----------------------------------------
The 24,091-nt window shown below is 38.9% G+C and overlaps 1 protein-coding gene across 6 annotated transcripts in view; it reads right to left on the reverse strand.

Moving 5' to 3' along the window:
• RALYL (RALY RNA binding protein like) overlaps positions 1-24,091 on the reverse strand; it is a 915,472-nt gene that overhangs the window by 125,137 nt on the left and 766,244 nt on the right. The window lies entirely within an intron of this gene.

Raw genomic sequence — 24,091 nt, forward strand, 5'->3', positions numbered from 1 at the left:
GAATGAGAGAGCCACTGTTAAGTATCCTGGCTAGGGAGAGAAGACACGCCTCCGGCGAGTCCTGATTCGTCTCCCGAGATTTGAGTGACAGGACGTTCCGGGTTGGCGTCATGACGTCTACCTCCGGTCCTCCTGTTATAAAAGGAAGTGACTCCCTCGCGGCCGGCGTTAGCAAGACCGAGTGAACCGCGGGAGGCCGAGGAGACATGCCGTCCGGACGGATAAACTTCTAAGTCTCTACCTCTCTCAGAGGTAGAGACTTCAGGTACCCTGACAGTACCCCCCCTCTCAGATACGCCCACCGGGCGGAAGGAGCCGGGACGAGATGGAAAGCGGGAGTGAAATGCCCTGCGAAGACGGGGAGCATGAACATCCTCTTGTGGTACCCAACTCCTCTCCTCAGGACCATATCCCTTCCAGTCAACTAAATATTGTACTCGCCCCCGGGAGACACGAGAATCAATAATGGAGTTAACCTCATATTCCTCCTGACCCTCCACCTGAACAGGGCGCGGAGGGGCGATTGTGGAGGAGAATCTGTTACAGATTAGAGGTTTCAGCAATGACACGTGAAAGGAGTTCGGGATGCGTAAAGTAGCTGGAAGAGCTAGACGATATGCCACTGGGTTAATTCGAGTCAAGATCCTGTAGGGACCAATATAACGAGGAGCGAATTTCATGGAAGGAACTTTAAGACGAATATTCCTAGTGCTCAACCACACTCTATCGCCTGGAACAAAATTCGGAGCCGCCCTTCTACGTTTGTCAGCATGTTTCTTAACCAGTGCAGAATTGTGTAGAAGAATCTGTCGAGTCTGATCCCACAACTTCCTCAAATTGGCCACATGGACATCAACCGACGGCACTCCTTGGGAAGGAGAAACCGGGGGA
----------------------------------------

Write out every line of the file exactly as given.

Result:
The 24,091-nt window shown below is 38.9% G+C and overlaps 1 protein-coding gene across 6 annotated transcripts in view; it reads right to left on the reverse strand.

Moving 5' to 3' along the window:
• RALYL (RALY RNA binding protein like) overlaps positions 1-24,091 on the reverse strand; it is a 915,472-nt gene that overhangs the window by 125,137 nt on the left and 766,244 nt on the right. The window lies entirely within an intron of this gene.

Raw genomic sequence — 24,091 nt, forward strand, 5'->3', positions numbered from 1 at the left:
GAATGAGAGAGCCACTGTTAAGTATCCTGGCTAGGGAGAGAAGACACGCCTCCGGCGAGTCCTGATTCGTCTCCCGAGATTTGAGTGACAGGACGTTCCGGGTTGGCGTCATGACGTCTACCTCCGGTCCTCCTGTTATAAAAGGAAGTGACTCCCTCGCGGCCGGCGTTAGCAAGACCGAGTGAACCGCGGGAGGCCGAGGAGACATGCCGTCCGGACGGATAAACTTCTAAGTCTCTACCTCTCTCAGAGGTAGAGACTTCAGGTACCCTGACAGTACCCCCCCTCTCAGATACGCCCACCGGGCGGAAGGAGCCGGGACGAGATGGAAAGCGGGAGTGAAATGCCCTGCGAAGACGGGGAGCATGAACATCCTCTTGTGGTACCCAACTCCTCTCCTCAGGACCATATCCCTTCCAGTCAACTAAATATTGTACTCGCCCCCGGGAGACACGAGAATCAATAATGGAGTTAACCTCATATTCCTCCTGACCCTCCACCTGAACAGGGCGCGGAGGGGCGATTGTGGAGGAGAATCTGTTACAGATTAGAGGTTTCAGCAATGACACGTGAAAGGAGTTCGGGATGCGTAAAGTAGCTGGAAGAGCTAGACGATATGCCACTGGGTTAATTCGAGTCAAGATCCTGTAGGGACCAATATAACGAGGAGCGAATTTCATGGAAGGAACTTTAAGACGAATATTCCTAGTGCTCAACCACACTCTATCGCCTGGAACAAAATTCGGAGCCGCCCTTCTACGTTTGTCAGCATGTTTCTTAACCAGTGCAGAATTGTGTAGAAGAATCTGTCGAGTCTGATCCCACAACTTCCTCAAATTGGCCACATGGACATCAACCGACGGCACTCCTTGGGAAGGAGAAACCGGGGGA